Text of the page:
Despite early Medicaid expansion, decreased durable virologic suppression among publicly insured people with HIV in Washington, DC: A retrospective analysis

Document Type

Journal Article

Publication Date



BMC Public Health








Antiretroviral therapy; Disparities; HIV; Insurance coverage; Medicaid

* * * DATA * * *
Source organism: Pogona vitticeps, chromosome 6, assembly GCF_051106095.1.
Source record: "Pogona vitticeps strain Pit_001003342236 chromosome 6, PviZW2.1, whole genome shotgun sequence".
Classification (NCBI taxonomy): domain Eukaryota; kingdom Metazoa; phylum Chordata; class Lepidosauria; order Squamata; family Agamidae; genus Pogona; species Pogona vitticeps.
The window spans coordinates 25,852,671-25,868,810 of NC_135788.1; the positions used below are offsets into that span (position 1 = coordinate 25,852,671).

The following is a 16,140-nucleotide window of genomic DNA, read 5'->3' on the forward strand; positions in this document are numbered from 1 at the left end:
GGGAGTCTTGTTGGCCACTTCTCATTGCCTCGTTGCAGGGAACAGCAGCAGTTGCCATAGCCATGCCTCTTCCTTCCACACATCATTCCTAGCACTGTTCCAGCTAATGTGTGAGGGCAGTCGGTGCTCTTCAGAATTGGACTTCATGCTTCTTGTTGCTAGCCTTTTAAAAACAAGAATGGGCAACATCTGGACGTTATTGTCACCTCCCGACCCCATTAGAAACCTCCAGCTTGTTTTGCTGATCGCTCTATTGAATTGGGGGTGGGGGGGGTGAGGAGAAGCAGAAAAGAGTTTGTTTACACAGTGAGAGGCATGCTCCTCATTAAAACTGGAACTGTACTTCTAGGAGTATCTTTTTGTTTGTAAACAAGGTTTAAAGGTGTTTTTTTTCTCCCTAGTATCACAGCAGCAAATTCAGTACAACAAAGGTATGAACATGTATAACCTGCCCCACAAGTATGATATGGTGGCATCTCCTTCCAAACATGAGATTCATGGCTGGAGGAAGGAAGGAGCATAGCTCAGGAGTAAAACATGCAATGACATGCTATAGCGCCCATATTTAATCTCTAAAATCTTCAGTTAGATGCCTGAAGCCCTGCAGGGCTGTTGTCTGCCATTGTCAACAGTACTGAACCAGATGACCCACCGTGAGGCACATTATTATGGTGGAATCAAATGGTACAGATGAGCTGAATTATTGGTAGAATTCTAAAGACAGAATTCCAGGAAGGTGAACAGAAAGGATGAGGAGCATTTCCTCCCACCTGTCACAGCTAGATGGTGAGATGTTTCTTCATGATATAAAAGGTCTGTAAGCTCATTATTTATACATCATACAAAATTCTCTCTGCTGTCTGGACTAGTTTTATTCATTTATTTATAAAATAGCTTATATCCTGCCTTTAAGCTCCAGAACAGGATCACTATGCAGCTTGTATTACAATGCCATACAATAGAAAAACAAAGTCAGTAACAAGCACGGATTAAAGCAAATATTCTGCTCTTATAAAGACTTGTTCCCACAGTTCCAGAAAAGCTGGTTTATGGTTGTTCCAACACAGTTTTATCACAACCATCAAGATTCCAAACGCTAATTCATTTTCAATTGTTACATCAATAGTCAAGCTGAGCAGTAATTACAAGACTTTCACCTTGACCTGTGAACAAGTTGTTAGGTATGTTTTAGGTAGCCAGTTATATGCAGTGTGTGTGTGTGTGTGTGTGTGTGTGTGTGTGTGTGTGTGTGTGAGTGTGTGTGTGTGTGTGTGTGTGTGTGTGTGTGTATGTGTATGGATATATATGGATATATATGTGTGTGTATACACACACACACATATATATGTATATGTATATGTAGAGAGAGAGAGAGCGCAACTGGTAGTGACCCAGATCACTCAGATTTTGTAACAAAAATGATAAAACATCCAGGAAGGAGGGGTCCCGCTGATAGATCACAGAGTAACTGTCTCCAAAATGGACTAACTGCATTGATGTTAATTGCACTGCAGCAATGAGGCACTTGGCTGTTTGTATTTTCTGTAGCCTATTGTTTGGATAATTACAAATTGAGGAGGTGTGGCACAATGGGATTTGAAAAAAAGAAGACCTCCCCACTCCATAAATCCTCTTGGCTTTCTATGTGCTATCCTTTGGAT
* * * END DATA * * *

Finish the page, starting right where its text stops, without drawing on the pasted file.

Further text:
© 2020 The Author(s). Background: Despite widely available access to HIV care in Washington, DC, inequities in HIV outcomes persist. We hypothesized that laboratory monitoring and virologic outcomes would not differ significantly based on insurance type. Methods: We compared HIV monitoring with outcomes among people with HIV (PWH) with private (commercial payer) versus public (Medicare, Medicaid) insurance receiving care at community and hospital clinics. The DC Cohort follows over 8000 PWH from 14 clinics. We included those ≥18 years old enrolled between 2011 and 2015 with stable insurance. Outcomes included frequency of CD4 count and HIV RNA monitoring (> 2 lab measures/year, > 30 days apart) and durable viral suppression (VS; HIV RNA < 50 copies/mL at last visit and receiving antiretroviral therapy (ART) for ≥12 months). Multivariable logistic regression models examined impact of demographic and clinical factors. Results: Among 3908 PWH, 67.9% were publicly-insured and 58.9% attended community clinics. Compared with privately insured participants, a higher proportion of publicly insured participants had the following characteristics: female sex, Black race, heterosexual, unemployed, and attending community clinics. Despite less lab monitoring, privately-insured PWH had greater durable VS than publicly-insured PWH (ART-naïve: private 70.0% vs public 53.1%, p = 0.03; ART-experienced: private 80.2% vs public 69.4%, p < 0.0001). Privately-insured PWH had greater durable VS than publicly-insured PWH at hospital clinics (AOR = 1.59, 95% CI: 1.20, 2.12; p = 0.001). Conclusions: Paradoxical differences between HIV monitoring and durable VS exist among publicly and privately-insured PWH in Washington, DC. Programs serving PWH must improve efforts to address barriers creating inequity in HIV outcomes.